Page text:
September data highlighted an upturn in business activity across the UK construction sector for the first time since May, primarily driven by a recovery in residential building.
New orders also rebounded during September, which ended a four-month period of sustained decline. “UK construction companies moved back into expansion mode during September, led by a swift recovery in residential building from the three-and- a-half year low recorded in June,” said Tim Moore, Senior Economist at IHS Markit and author of the Markit/CIPS Construction PMI.
“Resilient housing market conditions and a renewed upturn in civil engineering activity helped to drive an overall improvement in construction output volumes for the first time since the EU referendum,” Moore added. “A number of survey respondents noted that Brexit- related anxiety has receded among clients, although it remained a factor behind the ongoing decline in commercial building work.”
Survey respondents cited improving confidence among clients and a reduced drag on demand from Brexit-related uncertainty. Reflecting this, construction firms indicated a further recovery in their business expectations for the next 12 months, with optimism the strongest since May.
Just under half of the survey panel (45%) forecast a rise in output over the year ahead, while only 9% anticipate a reduction. However, the degree of confidence remained softer than that seen at the start of 2016.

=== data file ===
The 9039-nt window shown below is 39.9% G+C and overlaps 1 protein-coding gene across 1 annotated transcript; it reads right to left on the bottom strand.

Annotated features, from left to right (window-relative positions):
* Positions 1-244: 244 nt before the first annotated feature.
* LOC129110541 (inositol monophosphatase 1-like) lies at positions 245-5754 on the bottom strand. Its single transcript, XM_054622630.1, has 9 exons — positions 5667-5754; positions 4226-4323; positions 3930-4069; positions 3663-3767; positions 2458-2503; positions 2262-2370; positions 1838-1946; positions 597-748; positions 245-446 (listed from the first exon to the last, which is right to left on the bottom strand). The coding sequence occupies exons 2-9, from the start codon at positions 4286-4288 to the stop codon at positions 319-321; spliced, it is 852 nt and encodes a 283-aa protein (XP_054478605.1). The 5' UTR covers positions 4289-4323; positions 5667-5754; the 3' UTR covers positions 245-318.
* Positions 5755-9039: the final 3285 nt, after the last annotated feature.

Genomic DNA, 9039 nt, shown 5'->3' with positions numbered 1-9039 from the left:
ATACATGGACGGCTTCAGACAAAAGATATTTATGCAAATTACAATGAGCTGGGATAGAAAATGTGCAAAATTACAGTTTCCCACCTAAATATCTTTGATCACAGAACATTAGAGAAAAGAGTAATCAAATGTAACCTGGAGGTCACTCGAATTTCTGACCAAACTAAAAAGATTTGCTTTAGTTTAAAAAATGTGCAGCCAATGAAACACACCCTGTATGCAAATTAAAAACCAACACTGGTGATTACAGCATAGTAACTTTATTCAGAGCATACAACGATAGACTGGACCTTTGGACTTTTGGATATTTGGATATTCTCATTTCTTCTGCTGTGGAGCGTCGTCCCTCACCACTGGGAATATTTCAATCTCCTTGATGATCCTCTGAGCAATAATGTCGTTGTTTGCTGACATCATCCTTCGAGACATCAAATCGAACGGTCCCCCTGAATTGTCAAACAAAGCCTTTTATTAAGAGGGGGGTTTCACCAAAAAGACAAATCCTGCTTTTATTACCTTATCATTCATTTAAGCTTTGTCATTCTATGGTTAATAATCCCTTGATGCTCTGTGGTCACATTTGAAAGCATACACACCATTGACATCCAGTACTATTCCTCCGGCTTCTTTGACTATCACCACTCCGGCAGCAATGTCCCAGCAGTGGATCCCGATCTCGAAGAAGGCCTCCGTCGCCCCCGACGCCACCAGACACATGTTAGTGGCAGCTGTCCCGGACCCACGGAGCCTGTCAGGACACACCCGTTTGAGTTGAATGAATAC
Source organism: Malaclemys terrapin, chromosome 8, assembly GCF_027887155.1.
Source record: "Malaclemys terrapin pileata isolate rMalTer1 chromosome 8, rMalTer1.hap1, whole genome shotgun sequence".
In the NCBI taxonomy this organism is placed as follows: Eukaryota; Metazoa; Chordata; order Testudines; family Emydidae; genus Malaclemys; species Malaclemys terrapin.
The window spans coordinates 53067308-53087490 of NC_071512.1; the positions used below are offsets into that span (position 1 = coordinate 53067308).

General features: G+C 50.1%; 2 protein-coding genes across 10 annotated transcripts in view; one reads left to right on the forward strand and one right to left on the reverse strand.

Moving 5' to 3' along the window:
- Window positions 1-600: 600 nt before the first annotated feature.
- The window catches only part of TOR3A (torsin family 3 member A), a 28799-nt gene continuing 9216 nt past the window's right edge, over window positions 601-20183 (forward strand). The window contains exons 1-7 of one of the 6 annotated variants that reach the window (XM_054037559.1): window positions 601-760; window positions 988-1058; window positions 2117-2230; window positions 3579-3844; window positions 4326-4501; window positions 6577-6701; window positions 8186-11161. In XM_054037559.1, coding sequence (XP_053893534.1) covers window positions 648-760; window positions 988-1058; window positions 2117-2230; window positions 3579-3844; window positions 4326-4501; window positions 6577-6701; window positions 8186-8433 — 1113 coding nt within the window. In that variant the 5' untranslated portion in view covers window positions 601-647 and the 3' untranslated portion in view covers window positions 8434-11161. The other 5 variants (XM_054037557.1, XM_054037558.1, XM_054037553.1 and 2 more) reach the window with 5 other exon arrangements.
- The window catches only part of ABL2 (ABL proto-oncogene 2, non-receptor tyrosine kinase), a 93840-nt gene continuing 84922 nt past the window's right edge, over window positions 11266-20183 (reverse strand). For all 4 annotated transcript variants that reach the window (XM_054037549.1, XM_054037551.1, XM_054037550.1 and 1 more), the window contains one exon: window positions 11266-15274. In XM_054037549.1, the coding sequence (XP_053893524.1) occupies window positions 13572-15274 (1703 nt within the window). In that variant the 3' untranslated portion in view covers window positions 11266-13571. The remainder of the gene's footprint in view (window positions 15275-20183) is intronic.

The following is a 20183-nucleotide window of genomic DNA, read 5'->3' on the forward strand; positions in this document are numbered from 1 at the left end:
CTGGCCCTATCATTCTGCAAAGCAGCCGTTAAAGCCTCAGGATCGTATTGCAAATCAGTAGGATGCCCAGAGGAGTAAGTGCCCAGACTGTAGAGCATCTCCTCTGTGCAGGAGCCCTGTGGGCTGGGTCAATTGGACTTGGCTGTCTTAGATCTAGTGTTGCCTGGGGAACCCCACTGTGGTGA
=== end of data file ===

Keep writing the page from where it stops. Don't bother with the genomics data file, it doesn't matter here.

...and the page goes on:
A solid rebound in residential activity was the key factor boosting overall construction output during September. Moreover, the latest increase in housing activity was the strongest recorded since January.
Anecdotal evidence suggested that of improving domestic economic conditions, and an upturn in housing-related demand in particular, had contributed to greater volumes of incoming new work in September. This in turn led to a further moderate rise in employment levels across the construction sector, although sub- contractor usage continued to fall at one of the fastest rates since late-2013.
Meanwhile, construction companies indicated that supply chain pressures eased in September, with the latest deterioration in vendor performance the least marked seen for almost six years.
There were again widespread reports that exchange rate depreciation had pushed up the cost of construction materials during September. “Not only are UK construction companies feeling the impact of subdued investment spending relative to earlier this year, but the weak pound has contributed to a sharp acceleration in cost inflation,” said Moore. “There were again widespread reports that domestic suppliers had acted quickly to pass on higher imported raw material costs, despite softer demand conditions in recent months.”
A number of survey respondents noted that domestic suppliers had sought to pass on higher imported raw material costs. Although easing since August, the rate of input price inflation was close to the highest for two years.
“The residential sector was the winner this month, as consumer confidence made a modest recovery, post the EU referendum,” said David Noble, Group Chief Executive Officer at the Chartered Institute of Procurement & Supply. “Overall, the fastest rise in new orders for construction projects since April ended a four- month decline, and purchasing activity was at its highest since March. But, though there were modest rises in staffing levels, these were at one of the weakest rates in the last three years.”